On December 11th, the U.S. Department of Justice announced what amounted to a $1.9 billion dollar plea bargain settlement with HSBC, the world’s third largest bank. The media largely covered the story as it has most recent banking scandals, focusing on the size of the fine and noting a few colorful details of the story, but what has been lost in all of this is the larger, dispiriting pattern that has emerged over the past four years.

Since at least the days of the Romans, societies have asked the age old question: “Who will watch the watchmen?” Unfortunately, the trail of deferred prosecution agreements for many of the largest and best known banks in the world suggest that despite the intense post-September 11 efforts of the U.S. government to combat money laundering and reduce the risks of terror financing, the financial institutions tasked as primary gatekeepers in that effort posed the greatest risk of all.

Read together, the deferred prosecutions of Lloyds TSB, ABN Amro (now Royal Bank of Scotland), Credit Suisse, Barclays, ING, Standard Chartered and HSBC constitute a requiem for America’s post-September 11 efforts to prevent terror financing and money laundering.

More than a decade ago, at an American Bar Association Anti-Money Laundering Conference in 2001, held only weeks after the 9-11 attacks, the then Assistant U.S. Attorney General Michael Chertoff told the gathering: “Like it or not you are all on the front lines of the war on terrorism.”

Fast forward, eight years later, at a press conference addressing the government’s $536 million settlement with Credit Suisse, then Treasury Under-Secretary for Terrorism and Financial Intelligence Stuart Levey (now HSBC’s Chief Legal Officer) echoed Chertoff’s words: “It is the private sector and particularly financial institutions that are on the front lines. The business decisions they make not only affect their reputations, but also the integrity of the financial system as a whole.”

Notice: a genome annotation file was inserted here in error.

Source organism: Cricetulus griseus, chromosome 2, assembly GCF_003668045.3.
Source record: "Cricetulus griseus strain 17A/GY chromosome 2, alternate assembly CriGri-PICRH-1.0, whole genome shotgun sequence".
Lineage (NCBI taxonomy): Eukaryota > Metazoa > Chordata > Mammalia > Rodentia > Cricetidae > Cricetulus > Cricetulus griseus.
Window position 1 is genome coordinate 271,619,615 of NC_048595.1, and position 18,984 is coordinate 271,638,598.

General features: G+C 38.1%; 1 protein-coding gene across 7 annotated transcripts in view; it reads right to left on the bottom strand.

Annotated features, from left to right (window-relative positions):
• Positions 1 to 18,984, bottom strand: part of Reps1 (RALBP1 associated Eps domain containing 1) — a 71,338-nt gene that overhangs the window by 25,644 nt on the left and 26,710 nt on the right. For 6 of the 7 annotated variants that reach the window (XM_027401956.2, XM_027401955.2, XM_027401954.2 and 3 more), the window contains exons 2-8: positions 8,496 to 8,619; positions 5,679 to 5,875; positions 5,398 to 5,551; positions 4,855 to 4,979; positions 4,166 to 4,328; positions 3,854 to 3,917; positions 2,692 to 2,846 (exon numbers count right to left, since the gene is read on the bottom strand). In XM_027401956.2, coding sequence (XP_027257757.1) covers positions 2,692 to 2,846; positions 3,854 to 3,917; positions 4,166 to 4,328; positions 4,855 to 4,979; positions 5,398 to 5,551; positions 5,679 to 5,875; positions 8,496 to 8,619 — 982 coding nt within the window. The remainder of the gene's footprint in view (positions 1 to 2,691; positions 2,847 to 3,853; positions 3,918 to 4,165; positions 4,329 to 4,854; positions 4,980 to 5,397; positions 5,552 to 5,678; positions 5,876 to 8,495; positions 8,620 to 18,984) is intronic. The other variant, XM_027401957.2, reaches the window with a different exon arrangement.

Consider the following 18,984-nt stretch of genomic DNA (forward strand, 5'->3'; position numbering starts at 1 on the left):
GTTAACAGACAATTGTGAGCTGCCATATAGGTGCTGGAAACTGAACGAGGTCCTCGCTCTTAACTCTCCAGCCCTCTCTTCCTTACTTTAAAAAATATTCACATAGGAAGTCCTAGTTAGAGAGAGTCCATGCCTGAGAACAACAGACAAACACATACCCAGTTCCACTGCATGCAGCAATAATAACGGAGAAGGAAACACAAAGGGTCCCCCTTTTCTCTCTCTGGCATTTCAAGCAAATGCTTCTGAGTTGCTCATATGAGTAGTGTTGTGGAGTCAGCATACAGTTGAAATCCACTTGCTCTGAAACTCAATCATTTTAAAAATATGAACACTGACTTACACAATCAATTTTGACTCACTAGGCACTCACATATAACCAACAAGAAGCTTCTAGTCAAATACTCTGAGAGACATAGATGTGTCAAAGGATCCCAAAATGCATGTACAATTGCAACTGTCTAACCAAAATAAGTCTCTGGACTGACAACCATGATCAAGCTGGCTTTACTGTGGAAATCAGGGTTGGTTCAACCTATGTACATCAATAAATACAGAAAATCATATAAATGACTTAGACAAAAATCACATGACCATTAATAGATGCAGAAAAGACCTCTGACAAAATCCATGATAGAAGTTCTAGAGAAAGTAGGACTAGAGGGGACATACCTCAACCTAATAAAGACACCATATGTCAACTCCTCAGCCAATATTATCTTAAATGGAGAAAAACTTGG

The accumulated evidence now leads to the inescapable conclusion that the system not only lacks integrity, but has been a primary conduit for both rogue states like Iran and the Mexican drug cartels. Lloyds TSB has admitted that from 2002-2004 alone, it secretly moved approximately 300 million dollars for Iranian banks. The money was moved in a process commonly referred to by its employees as “stripping,” and directed its employees to teach various Iranian banks in London how to format wire transfer messages so as to evade detection without Lloyds own employees having to do the work for them. These Iranian banks included Bank Melli, Bank Sepah, Bank Saderat and Bank Mellat – all of whom have been instrumental in financing Iran’s nuclear and ballistic missile programs as well as the Iranian Revolutionary Guard Corpse. Credit Suisse has admitted that it took over Lloyd’s entire portfolio of Iranian banking clients in August of 2003 and that between that time and November 1, 2006, it illegally moved 480 million dollars for the benefit of the Iranian government and other Iranian entities.

Similarly, ABN Amro and Barclays have admitted that they moved “hundreds of millions of U.S. dollars” for Iran and other sanctioned countries and entities with the intent to evade US laws. In 2012,Holland’s ING also admitted laundering funds for the Iranian Central Bank, but much of its illegal activity seems to have focused on helping Cuba evade U.S.sanctions.